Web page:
COP27: UN to launch satellite-based system to track methane emission

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Sharm-El Sheikh: To mitigate the impact the Methane gas and to slow down its impact, United Nations has announced to launched a new satellite-based system to detect its emission and allow governments and businesses to respond.

The Methane Alert and Response System (MARS), launched at the 27 United Nations climate change conference is a data-to-action platform set up as part of the UNEP International Methane Emissions Observatory (IMEO) strategy to get policy-relevant data into the right hands for emissions mitigation.

In the last few years, there has been a lot of emphasis on reducing methane emissions. Methane is the second-most common of the six major greenhouse gases, but is far more dangerous than carbon dioxide in its potential to cause global warming.

Accounting for about 17 per cent of the current global greenhouse gas emissions, methane is blamed for having caused at least 25 to 30 per cent of temperature rise since the pre-industrial times.

According to the international Panel on Climate change, there is need to cut methane emissions at least 30 percent by 2030 to keep the 1.5 degrees temperature limits within reach.

At the Glasgow climate conference last year, nearly 100 countries had come together in a voluntary pledge now referred to as the Global Methane Pledge to cut methane emissions by at least 30 per cent by 2030 from the 2020 levels.

More countries have joined in this initiative since then, bringing the total to nearly 130. A 30 per cent reduction in methane emissions by 2030 is expected to result in avoiding 0.2 degree rise in temperature by the year 2050, and is considered absolutely essential in the global efforts to keep the temperature increase below the 1.5-degree Celsius target.

 “Reducing methane emissions can make a big and rapid difference, as this gas leaves the atmosphere far quicker than carbon dioxide. The Methane Alert and Response System is a big step in helping governments and companies deliver on this important short-term climate goal” said Inger Andersen, Executive Director of UNEP.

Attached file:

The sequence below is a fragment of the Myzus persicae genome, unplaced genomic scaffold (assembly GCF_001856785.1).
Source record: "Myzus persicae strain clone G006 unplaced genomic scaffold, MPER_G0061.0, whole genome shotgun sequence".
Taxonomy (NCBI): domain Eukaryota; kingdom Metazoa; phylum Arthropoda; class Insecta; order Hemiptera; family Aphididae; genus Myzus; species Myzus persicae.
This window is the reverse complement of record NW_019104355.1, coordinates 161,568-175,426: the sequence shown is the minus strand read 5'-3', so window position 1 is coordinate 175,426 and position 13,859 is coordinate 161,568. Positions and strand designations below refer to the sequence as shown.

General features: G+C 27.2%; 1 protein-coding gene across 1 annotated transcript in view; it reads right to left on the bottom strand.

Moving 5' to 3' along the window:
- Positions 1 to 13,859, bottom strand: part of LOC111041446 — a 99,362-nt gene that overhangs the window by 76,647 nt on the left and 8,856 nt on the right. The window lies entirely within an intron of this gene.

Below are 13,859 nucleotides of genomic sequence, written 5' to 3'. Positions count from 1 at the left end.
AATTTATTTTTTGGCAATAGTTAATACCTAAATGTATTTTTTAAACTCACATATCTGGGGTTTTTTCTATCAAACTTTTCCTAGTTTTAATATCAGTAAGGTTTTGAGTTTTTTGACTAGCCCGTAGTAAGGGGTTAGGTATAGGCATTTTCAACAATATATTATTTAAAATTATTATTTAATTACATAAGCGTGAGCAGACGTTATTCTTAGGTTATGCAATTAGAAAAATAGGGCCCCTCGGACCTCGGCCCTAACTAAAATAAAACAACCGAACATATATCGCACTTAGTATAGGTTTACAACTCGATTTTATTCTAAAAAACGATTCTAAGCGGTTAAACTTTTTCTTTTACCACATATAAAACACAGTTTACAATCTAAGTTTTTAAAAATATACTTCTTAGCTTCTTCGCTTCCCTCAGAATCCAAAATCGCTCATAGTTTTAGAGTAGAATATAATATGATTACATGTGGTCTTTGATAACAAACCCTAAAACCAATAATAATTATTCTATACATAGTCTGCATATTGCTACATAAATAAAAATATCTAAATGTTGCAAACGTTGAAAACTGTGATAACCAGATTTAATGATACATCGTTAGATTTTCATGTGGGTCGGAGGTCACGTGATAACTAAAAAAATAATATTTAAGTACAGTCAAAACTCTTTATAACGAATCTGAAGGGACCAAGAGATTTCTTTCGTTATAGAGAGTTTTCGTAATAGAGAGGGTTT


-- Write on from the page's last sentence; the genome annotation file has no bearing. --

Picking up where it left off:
In addition to supporting MARS, the Global Methane Hub and the Bezos Earth Fund are providing funding for other UNEP IMEO activities.

These include baseline studies and initial work on agricultural methane emissions, where integrating multi-scale ground measurements with emerging satellite capacity is expected to provide improved quantification.

“Cutting methane is the fastest opportunity to reduce warming and keep 1.5°C within reach, and this new alert and response system is going to be a critical tool for helping all of us deliver on the Global Methane Pledge,” said John Kerry, U.S. Special Presidential Envoy for Climate.

“We are seeing methane emissions increase at an accelerated rate. With this initiative, armed with greater data and transparency, companies and governments can make greater strides to reduce methane emissions and civil society can keep them accountable to their promises,” said Dr. Kelly Levin, Chief of Science, Data and Systems Change at the Bezos Earth Fund.

“The science is clear. We need to reduce global methane emissions by at least 30 per cent by 2030, to keep 1.5°C alive. Fortunately, action on methane emissions is one of the most cost effective and impactful action a country can take,” said Marcelo Mena, CEO Global Methane Hub.

The MARS initiative is intended to strengthen these efforts. It would feed into the recently formed International Methane Emissions Observatory of the UN Environment Programme. To start with, MARS will track the large point emission sources, mainly in the fossil fuel industry, but with time, would be able to detect emissions from coal, waste, livestock and rice fields as well, a UN statement said.

Developed in the framework of the with initial funding from the European Commission, the US Government, Global Methan Hub and the Bezos Earth Fund – MARS will allow UNEP to corroborate emissions reported by companies and characterize changes over time. MARS will be implemented with partners including the International Energy Agency and the UNEP hosted climate and Clean Air Coalition.

In addition to supporting MARS, the Global Methane Hub and the Bezos Earth Fund are providing funding for other UNEP IMEO activities.

These include baseline studies and initial work on agricultural methane emissions, where integrating multi-scale ground measurements with emerging satellite capacity is expected to provide improved quantification.

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